“I’ll tell you where,” he says; – there, on the maidenhair tree, opposite the pillar. I’ll tell you how much! An hour before dawn, a person normally approaches the window; he is dressed in the strangest way you have ever seen. I will tell you what it resembled—those little statues with which men plant the sown fields. Well, he opens the window and throws all kinds of objects onto the space in front of the window; then he dances and sings. Very interesting indeed; everything can be seen magnificently from the maidenhair tree.
That’s how the club was founded – I know for sure – right on that tree, on which my bedroom window opens. I had the satisfaction of denying them the exhibition they hoped for; I console myself with the hope that they expressed their dissatisfaction with the counselor.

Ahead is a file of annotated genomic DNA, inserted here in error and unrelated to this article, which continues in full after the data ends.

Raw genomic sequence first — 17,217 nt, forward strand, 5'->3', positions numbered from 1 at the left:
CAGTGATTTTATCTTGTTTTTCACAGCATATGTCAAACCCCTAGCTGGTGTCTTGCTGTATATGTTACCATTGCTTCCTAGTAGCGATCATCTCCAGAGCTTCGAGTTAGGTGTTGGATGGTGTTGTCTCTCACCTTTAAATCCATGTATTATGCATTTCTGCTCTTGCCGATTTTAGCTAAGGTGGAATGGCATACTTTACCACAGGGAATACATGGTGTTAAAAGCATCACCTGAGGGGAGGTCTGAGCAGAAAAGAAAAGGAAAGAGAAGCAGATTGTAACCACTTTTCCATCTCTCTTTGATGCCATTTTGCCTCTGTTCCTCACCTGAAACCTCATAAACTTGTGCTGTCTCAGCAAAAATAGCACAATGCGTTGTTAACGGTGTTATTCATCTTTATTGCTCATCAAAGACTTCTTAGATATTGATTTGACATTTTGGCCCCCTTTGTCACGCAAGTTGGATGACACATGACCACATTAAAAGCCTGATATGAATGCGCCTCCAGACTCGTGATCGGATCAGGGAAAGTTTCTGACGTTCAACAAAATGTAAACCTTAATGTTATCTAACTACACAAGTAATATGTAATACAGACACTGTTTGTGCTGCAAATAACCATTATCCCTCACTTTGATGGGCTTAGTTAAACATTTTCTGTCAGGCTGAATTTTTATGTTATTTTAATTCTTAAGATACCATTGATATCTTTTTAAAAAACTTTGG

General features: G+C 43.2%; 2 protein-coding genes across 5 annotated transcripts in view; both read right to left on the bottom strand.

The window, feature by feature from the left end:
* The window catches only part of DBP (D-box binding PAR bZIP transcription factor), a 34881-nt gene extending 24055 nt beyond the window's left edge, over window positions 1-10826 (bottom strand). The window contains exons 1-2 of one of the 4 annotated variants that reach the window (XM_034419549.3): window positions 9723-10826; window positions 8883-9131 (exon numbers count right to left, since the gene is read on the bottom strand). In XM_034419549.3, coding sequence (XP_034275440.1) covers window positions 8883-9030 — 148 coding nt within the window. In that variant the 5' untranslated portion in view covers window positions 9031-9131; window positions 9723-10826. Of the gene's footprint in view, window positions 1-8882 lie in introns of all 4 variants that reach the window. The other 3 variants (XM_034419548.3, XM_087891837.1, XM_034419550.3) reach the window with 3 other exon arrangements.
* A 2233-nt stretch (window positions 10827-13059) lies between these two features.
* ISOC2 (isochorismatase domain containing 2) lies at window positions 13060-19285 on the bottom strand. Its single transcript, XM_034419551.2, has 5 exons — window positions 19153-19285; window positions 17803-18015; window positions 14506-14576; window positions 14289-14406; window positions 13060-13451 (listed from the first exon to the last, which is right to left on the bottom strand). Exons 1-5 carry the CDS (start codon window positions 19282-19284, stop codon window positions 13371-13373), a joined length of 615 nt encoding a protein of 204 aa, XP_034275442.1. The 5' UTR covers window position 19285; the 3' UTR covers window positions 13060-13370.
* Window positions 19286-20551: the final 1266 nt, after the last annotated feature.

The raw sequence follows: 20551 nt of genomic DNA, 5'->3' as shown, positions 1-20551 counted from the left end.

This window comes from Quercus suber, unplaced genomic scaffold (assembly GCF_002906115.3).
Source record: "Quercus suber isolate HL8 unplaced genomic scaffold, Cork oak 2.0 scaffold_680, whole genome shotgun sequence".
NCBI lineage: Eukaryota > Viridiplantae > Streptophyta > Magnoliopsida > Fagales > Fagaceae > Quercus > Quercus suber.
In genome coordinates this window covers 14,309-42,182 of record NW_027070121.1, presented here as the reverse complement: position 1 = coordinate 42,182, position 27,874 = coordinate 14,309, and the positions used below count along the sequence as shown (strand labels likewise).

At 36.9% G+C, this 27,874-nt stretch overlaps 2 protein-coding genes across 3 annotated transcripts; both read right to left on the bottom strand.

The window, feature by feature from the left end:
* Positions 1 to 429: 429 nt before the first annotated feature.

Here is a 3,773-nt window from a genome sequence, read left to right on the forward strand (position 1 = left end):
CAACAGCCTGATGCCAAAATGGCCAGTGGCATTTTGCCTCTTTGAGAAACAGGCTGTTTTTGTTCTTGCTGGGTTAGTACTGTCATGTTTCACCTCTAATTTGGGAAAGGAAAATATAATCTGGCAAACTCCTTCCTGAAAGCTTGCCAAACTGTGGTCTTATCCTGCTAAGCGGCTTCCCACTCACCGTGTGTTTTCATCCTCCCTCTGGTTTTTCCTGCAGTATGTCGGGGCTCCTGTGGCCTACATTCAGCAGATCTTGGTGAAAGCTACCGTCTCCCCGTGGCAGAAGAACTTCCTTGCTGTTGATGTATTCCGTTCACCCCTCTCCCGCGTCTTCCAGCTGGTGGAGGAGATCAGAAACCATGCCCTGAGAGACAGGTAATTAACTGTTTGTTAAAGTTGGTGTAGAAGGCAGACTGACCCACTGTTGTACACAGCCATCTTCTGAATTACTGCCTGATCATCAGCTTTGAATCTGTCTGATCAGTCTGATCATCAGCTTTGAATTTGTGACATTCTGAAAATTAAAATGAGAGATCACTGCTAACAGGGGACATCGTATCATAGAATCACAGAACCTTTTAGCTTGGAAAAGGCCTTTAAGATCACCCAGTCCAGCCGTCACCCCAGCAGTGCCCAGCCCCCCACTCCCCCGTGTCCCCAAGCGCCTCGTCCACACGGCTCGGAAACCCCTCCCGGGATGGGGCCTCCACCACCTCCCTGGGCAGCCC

There is a difference between the club of crows and ours. In ours, the honorable members appear in good time; they go at a reasonable early hour; in crows, this rule is not taken into account. Crazy Spaniards would surely have loved the club; it is according to their will. It opens at half past three in the morning; those who arrive first are the most despised club members. In Varju country, the kikent-kifent, selyemfiuk, gigerlik, good pubs and paliks get up very early and go to bed in the afternoon. Towards Virradat, older, more orderly members arrive looking for some meaningful conversation; the club is about to become more prestigious. The tree closes around six. Not much good happens in the first two hours. The sequence normally begins with a fight. If you don’t meet two gentlemen fighting each other to amuse the others, the next thing to do is what’s the noise-140-it is meant to be maintained, the karenke-getting. It is no consolation to me when they say that crows cannot sing. I know very well what they know, without using the natural history book as an aid. Only the wolf doesn’t know; he thinks he can; according to that, he does. You can criticize his singing; you can call it what you want, but you can’t stop it: at least that’s what I experienced. It is also certain that they choose a note that requires an arm. Well, towards the end, it all turns into a quagmire, unless the soloist is a particularly strong bird, and doesn’t let him off the hook.